Beginning with columns in July 1999, the Downtown Lowell Historical Tour has included articles about "Lowell's West Side," "Main Street and Beyond," and "The Old Downtown District," coming to a temporary pause at the northwest corner of Clark Street and Commercial Avenue in November. The tour will be completed this month with the history of Clark Street and the north side of Commercial Avenue.
A long brick building on Clark Street, directly north of the old Rexall Drug Store on the corner, was built soon after 1900 and housed one of Lowell's early automobile repair shops. Before he moved to his larger auto agency on Commercial Avenue, Clayton Randolph was the operator of a shop there soon after World War I ended. He was followed by Byrl Fish, also a Boy Scout master. Several businesses were housed there through the years. Now it houses a heating-air conditioning contractor and a warehouse.
An old photograph, circa 1890, reveals a frame building which sat in what is now the north parking lot, directly across from the Lowell Tribune office. The two-story building, with a high, square front, large double doors and nine-pane windows, housed the Farmers Home Tavern and Restaurant, owned then by Frank Ruple and later by Charles J. Stephens. The photo shows a hitching post on the south of the tavern and a horse shed on the north. The belfry on the early fire station on Mill Street can be seen to the west, as well as Amos Wagin's saloon and home on Wall Street.
To the north, in the area bounded by Jefferson Street, Mill Street, and Clark Street, are some of the 16 original lots laid out in 1852 for the Town of Lowell, which also included lots north of Main Street.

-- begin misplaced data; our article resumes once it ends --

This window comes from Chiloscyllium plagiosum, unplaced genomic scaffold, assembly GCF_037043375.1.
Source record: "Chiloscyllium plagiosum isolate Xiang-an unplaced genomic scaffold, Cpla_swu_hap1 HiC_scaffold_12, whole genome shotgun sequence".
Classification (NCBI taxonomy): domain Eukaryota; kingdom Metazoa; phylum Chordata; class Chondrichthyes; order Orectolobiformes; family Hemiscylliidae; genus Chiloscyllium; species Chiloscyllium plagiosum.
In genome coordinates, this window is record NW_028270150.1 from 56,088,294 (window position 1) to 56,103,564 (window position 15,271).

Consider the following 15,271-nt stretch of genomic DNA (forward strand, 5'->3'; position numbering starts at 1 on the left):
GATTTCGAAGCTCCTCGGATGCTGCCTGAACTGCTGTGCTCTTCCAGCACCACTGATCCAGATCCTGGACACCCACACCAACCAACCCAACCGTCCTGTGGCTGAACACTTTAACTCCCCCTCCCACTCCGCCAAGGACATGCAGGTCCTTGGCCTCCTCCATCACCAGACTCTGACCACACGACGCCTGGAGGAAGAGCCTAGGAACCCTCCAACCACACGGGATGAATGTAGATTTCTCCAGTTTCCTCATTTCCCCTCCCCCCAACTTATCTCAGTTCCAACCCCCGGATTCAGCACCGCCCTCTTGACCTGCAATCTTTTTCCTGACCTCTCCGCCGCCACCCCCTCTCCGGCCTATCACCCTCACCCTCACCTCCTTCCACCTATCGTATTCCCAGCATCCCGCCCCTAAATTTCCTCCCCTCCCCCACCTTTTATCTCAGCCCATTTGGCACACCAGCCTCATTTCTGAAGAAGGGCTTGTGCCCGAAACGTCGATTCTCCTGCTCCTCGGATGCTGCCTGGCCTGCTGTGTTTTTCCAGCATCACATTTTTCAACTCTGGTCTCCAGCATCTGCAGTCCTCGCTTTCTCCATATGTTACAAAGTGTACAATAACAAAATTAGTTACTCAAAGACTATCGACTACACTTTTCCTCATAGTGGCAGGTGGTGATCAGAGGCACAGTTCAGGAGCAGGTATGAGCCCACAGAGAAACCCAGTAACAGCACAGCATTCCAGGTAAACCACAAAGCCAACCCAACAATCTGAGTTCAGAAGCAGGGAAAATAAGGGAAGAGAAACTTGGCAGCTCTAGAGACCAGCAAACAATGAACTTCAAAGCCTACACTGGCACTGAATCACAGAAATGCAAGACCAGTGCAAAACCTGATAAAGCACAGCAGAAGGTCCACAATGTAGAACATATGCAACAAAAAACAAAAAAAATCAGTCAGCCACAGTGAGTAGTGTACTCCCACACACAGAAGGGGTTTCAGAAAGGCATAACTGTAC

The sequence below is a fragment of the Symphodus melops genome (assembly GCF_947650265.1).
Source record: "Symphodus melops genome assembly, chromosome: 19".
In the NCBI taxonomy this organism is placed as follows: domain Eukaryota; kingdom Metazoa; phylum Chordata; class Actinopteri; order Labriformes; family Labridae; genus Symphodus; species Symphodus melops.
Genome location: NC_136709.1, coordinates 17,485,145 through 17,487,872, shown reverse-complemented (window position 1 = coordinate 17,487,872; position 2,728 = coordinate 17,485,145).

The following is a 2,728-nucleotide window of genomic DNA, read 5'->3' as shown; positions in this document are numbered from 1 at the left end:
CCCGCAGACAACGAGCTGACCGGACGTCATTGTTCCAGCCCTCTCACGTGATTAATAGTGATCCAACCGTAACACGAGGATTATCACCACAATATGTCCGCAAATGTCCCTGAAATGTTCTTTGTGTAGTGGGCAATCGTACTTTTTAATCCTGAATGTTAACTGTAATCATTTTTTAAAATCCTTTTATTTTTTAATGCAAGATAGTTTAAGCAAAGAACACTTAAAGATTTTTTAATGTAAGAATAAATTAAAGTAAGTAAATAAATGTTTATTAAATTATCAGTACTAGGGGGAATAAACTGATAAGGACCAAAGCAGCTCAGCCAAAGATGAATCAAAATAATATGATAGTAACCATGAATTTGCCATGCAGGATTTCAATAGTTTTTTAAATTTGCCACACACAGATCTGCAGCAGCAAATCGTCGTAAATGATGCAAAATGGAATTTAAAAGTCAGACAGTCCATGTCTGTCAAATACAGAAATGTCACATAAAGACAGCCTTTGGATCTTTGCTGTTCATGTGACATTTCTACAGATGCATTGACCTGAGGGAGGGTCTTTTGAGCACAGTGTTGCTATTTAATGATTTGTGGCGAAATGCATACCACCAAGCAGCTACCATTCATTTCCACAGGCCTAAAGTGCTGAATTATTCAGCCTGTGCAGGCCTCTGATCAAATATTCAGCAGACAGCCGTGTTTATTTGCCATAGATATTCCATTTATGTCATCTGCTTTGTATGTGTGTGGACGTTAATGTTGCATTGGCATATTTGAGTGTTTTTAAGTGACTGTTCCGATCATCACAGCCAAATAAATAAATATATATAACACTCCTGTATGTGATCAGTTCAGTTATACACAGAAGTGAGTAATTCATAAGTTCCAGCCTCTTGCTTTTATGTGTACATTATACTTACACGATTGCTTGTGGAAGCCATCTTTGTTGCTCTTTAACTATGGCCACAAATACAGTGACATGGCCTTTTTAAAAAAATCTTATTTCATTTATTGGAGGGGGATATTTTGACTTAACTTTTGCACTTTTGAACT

The Southern Baptist Church on the southeast corner of Jefferson Street and Clark Street is on the site of the old Grand Theatre. First called "Taylor's Theatre" (about 1912), the big building was home to the early silent movies, talkies, graduation ceremonies, memorial programs, dances and roller skating, until it was demolished in 1935. The stucco front was studded with bits of colored glass that sparkled in the sun; there was a balcony, box seats, huge curtains, a fancy electric light display on the ceiling, and even a floor that could be slanted or level. Later called "Viant's Grand Theatre," the masonry building held 800 seats.
Founded back in 1885, The Lowell Tribune moved from its Commercial Avenue location to the present Clark Street site early in the 1900's. The first office there was a small building to the north of the Lowell Garage and Auto Livery, which is now a part of the Tribune's office complex. For many decades, the newspaper was owned by the Ragon family, but became Pilcher Publishing Company since 1961. A small home which once sat to the south was replaced by a brick telephone company building, now also a part of the restored and remodeled offices.
The old brick building (circa 1911) to the south has been the home of many business ventures, including a cigar store, pool hall and a bike shop. Next door to the south, now a cabinet shop, was one of Lowell's early meat markets (Taylor's) and also served as the post office for decades.
The original three-story frame building on the northeast corner of Clark Street and Commercial Avenue, built very early in Lowell's history by John W. Viant, was demolished in the big fire of 1898. Viant was the owner of the general store on the first floor, and shared it with Pixley's jewelry; the second floor was rented to H.V. Weaver for his undertaking equipment, and the third floor was the first home of Colfax Lodge #378. Soon after the fire, the present brick building was erected.